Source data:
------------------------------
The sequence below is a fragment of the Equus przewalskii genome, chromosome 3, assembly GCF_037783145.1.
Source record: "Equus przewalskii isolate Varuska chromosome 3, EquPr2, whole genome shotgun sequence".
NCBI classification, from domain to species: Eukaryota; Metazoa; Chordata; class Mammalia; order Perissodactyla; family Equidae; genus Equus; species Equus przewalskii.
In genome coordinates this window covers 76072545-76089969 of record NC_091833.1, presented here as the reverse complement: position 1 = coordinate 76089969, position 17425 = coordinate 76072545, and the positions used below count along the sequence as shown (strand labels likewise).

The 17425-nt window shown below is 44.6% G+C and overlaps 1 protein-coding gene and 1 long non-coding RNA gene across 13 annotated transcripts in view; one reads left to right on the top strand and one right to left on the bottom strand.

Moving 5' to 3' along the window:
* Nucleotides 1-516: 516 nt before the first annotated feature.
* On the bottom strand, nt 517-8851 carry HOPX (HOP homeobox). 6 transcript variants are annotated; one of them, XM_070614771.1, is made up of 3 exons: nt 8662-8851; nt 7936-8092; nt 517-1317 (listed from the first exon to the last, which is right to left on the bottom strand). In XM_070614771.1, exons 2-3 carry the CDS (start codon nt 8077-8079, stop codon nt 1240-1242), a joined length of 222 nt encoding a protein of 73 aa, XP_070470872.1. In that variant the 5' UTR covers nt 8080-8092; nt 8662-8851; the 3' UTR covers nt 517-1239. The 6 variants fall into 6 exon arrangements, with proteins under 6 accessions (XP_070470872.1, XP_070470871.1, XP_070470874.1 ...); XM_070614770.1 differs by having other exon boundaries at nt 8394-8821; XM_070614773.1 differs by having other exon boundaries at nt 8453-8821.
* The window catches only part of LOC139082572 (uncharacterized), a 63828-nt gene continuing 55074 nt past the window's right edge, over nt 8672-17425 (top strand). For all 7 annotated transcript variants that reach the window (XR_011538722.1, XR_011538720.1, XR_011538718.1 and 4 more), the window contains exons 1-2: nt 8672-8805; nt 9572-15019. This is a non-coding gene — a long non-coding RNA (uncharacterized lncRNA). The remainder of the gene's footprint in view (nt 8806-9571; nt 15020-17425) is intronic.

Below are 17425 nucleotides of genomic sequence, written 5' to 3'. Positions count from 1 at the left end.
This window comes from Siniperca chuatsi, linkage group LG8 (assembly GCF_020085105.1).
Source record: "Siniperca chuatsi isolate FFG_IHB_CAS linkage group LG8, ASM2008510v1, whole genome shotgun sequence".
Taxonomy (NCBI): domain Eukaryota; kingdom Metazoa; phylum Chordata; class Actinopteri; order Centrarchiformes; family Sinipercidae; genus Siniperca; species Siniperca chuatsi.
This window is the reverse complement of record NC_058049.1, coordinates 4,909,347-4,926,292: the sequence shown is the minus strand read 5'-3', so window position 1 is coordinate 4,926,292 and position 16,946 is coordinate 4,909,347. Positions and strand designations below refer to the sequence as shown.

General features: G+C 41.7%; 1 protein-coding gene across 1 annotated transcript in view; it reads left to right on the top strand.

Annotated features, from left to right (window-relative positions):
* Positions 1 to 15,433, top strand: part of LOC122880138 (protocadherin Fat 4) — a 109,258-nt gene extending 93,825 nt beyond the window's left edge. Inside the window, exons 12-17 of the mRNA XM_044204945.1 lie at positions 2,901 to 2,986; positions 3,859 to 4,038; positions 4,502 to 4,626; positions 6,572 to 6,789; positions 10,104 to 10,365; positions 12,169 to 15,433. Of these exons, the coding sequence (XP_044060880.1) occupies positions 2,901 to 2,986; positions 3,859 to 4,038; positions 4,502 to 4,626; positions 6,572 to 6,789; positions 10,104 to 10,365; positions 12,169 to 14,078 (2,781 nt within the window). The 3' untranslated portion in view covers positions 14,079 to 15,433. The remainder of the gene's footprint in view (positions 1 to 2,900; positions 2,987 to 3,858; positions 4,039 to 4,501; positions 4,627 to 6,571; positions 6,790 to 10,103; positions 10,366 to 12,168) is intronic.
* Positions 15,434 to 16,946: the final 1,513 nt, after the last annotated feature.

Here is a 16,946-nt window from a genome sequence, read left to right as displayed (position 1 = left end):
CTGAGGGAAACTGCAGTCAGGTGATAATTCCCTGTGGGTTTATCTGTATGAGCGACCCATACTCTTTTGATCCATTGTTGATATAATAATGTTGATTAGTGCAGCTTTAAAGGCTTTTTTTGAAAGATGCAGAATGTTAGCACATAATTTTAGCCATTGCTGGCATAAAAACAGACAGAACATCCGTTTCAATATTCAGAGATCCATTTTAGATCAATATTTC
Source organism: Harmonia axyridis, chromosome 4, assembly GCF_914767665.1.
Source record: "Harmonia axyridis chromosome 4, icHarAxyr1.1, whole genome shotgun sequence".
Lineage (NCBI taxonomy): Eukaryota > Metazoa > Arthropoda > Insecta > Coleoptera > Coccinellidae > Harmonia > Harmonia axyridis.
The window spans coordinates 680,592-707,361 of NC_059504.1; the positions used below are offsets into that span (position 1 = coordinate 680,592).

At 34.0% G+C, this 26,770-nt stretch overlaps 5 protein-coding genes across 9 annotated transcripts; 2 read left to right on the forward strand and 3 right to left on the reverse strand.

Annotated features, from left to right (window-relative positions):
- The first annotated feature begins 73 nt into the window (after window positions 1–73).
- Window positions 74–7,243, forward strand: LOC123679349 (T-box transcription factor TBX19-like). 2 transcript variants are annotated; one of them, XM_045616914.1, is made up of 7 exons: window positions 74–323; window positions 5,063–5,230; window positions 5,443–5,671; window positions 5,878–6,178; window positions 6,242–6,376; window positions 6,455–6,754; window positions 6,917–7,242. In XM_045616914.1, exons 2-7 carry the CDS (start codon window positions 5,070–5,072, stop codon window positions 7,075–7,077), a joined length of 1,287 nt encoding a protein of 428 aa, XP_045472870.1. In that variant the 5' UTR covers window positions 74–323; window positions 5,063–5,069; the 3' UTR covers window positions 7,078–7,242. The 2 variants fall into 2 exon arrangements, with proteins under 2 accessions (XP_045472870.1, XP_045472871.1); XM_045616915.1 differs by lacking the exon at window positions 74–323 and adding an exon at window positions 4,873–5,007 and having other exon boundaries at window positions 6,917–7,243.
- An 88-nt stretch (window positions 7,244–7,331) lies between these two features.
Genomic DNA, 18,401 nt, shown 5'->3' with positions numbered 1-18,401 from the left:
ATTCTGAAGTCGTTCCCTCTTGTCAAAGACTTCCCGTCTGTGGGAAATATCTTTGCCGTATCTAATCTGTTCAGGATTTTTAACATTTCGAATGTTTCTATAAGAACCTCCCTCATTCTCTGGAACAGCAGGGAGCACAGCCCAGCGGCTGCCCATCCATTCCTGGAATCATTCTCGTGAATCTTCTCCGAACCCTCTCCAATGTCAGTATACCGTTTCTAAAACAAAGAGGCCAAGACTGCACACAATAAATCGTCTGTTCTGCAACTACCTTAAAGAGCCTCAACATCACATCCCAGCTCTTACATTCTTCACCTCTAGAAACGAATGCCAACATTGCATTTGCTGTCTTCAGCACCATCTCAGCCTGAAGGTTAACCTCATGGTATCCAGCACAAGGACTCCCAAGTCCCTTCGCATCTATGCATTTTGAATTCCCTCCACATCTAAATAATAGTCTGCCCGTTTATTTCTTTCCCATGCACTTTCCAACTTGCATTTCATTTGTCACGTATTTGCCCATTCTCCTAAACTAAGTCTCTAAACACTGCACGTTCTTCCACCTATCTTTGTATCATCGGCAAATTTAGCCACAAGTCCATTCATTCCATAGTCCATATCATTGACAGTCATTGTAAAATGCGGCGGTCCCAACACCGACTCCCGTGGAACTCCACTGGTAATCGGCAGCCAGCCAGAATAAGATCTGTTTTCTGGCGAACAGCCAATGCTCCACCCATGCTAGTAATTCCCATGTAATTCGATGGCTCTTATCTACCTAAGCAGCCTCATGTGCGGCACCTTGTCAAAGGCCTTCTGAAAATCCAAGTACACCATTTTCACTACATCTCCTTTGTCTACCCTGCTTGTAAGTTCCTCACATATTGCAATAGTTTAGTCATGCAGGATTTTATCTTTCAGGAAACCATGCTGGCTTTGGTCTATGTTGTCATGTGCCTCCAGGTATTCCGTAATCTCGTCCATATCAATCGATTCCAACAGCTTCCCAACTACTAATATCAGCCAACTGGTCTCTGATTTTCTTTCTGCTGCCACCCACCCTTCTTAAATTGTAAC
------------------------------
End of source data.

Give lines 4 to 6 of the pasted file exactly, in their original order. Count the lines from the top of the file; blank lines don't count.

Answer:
In genome coordinates this window covers 76072545-76089969 of record NC_091833.1, presented here as the reverse complement: position 1 = coordinate 76089969, position 17425 = coordinate 76072545, and the positions used below count along the sequence as shown (strand labels likewise).

The 17425-nt window shown below is 44.6% G+C and overlaps 1 protein-coding gene and 1 long non-coding RNA gene across 13 annotated transcripts in view; one reads left to right on the top strand and one right to left on the bottom strand.

Moving 5' to 3' along the window: